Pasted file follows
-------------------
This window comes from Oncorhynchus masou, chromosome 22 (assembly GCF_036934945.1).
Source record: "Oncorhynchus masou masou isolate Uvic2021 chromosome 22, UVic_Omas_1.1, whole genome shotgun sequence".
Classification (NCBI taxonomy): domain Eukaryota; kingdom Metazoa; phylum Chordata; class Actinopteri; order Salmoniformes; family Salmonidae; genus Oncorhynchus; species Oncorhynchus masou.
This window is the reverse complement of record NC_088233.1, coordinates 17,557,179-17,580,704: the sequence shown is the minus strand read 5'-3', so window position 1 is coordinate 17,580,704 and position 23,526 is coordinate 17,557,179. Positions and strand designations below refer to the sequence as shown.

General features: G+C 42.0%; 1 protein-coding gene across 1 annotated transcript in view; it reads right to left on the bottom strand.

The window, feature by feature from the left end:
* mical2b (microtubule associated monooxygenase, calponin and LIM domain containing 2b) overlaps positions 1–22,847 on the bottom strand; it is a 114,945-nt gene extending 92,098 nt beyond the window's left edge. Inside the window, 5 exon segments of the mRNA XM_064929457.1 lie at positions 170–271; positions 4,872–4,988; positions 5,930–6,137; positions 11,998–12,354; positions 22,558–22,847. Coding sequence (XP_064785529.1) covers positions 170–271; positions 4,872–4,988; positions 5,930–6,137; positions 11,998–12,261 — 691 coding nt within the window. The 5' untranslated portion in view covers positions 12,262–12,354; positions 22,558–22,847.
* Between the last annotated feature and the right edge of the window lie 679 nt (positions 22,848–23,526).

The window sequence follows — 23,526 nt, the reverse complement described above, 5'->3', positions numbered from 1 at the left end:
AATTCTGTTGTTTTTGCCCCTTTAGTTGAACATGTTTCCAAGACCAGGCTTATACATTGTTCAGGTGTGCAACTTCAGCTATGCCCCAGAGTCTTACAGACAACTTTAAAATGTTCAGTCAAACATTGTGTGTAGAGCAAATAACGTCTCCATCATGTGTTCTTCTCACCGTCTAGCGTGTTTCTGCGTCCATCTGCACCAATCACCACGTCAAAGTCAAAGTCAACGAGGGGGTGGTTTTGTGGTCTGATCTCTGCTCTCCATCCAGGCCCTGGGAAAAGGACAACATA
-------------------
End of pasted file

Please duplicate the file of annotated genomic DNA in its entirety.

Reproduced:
This window comes from Oncorhynchus masou, chromosome 22 (assembly GCF_036934945.1).
Source record: "Oncorhynchus masou masou isolate Uvic2021 chromosome 22, UVic_Omas_1.1, whole genome shotgun sequence".
Classification (NCBI taxonomy): domain Eukaryota; kingdom Metazoa; phylum Chordata; class Actinopteri; order Salmoniformes; family Salmonidae; genus Oncorhynchus; species Oncorhynchus masou.
This window is the reverse complement of record NC_088233.1, coordinates 17,557,179-17,580,704: the sequence shown is the minus strand read 5'-3', so window position 1 is coordinate 17,580,704 and position 23,526 is coordinate 17,557,179. Positions and strand designations below refer to the sequence as shown.

General features: G+C 42.0%; 1 protein-coding gene across 1 annotated transcript in view; it reads right to left on the bottom strand.

The window, feature by feature from the left end:
* mical2b (microtubule associated monooxygenase, calponin and LIM domain containing 2b) overlaps positions 1–22,847 on the bottom strand; it is a 114,945-nt gene extending 92,098 nt beyond the window's left edge. Inside the window, 5 exon segments of the mRNA XM_064929457.1 lie at positions 170–271; positions 4,872–4,988; positions 5,930–6,137; positions 11,998–12,354; positions 22,558–22,847. Coding sequence (XP_064785529.1) covers positions 170–271; positions 4,872–4,988; positions 5,930–6,137; positions 11,998–12,261 — 691 coding nt within the window. The 5' untranslated portion in view covers positions 12,262–12,354; positions 22,558–22,847.
* Between the last annotated feature and the right edge of the window lie 679 nt (positions 22,848–23,526).

The window sequence follows — 23,526 nt, the reverse complement described above, 5'->3', positions numbered from 1 at the left end:
AATTCTGTTGTTTTTGCCCCTTTAGTTGAACATGTTTCCAAGACCAGGCTTATACATTGTTCAGGTGTGCAACTTCAGCTATGCCCCAGAGTCTTACAGACAACTTTAAAATGTTCAGTCAAACATTGTGTGTAGAGCAAATAACGTCTCCATCATGTGTTCTTCTCACCGTCTAGCGTGTTTCTGCGTCCATCTGCACCAATCACCACGTCAAAGTCAAAGTCAACGAGGGGGTGGTTTTGTGGTCTGATCTCTGCTCTCCATCCAGGCCCTGGGAAAAGGACAACATA